That whole why the Ubuntu failed surrounding it's lack of full features compared to Android or Apple is laughable as the biggest features it would lack are the very reasons it was so desirable in the first place. Also the Mobil Phone stores are full of phones that are not Android or Apple and out number those models 10 to 1 at least.
There's still a market for Chicklett and Flip Phones though many carriers like MPCS and BOOST have stopped carrying them, I'm sure for many of the same reasons the Ubuntu phone was shelved.
I mean Google can only admit they track you regardless if you turn it on or off, and Facebook can only admit they are politically biased, if they are confident in their efforts to kill off any real competition.

I'm confident Trump is going to put his big ass Orange foot up that Monopoly Ass!

It will be in all the History books when they talk about the greatest American President.
4   Evan F.   ignore (0)   2018 Aug 19, 1:33pm     ↓ dislike (0)   quote   flag      

Tenpoundbass says
there was deep pocket interests that squashed the project.

care to elaborate?
5   Patrick   ignore (1)   2018 Aug 19, 2:15pm     ↓ dislike (0)   quote   flag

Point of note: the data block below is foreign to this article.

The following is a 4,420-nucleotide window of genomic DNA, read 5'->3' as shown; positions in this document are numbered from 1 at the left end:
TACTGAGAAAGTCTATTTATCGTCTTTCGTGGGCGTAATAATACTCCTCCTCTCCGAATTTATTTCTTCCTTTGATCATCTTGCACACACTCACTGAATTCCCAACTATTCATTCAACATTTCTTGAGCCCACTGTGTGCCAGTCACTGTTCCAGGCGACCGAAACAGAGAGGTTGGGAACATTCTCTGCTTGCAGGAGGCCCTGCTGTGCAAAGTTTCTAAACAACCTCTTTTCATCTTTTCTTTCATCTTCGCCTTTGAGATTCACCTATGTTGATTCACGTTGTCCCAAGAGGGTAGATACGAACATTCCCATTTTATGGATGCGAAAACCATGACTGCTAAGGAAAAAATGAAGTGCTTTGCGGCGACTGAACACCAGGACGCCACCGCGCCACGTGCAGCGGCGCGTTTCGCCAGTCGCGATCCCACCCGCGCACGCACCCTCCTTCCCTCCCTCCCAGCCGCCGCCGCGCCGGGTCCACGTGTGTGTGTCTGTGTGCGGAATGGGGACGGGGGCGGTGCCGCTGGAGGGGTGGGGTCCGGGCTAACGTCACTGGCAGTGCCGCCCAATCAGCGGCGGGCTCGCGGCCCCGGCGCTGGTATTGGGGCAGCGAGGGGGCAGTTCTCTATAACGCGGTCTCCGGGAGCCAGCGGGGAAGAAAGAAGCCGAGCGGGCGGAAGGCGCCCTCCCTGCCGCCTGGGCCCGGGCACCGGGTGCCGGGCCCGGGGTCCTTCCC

Evan F. says
Tenpoundbass says
there was deep pocket interests that squashed the project.

care to elaborate?

Sure, Apple and Google are rumored to cut off contracts with manufacturers who dare to supply competitors as well, and especially for manufacturers who supply such disruptive trends as Open Source phones. I can't prove it, but have run across this a few times.

In addition, there is the natural reluctance of key suppliers to completely document their chips for the public, thus hindering the creation of Open Source drivers. It's natural because a completely documented chip would open them up to competition and cut into profits, and would of course kill sales of drivers for their chips.
6   Tenpoundbass   ignore (16)   2018 Aug 19, 2:39pm     ↓ dislike (0)   quote   flag      

Evan F. says
Tenpoundbass says
there was deep pocket interests that squashed the project.

care to elaborate?

You mean you want me to explain the NSA and Google's cozy relationship that spies on the American smart phone users, and Apples willingness to put the Google Trojan on the apple phones. It's apple for fuck sakes they could have made a decent mapping system if they wanted to. They were probably given a few hundred million to forget about apple services which the NSA didn't want to spend money to tap into, to go for all of the Google services that allows the NSA to keep tabs on Apple users as well.
7   NuttBoxer   ignore (2)   2018 Aug 22, 1:45pm     ↓ dislike (0)   quote   flag      

Patrick says
The Librem 5 phone will be the world’s first ever IP-native mobile handset, using end-to-end encrypted decentralized communication.

Is the company called Pied Piper?
8   Ceffer   ignore (6)   2018 Aug 22, 1:53pm     ↓ dislike (0)   quote   flag      

I'm flattered by my phone, since nobody else thinks I am interesting enough to spy on.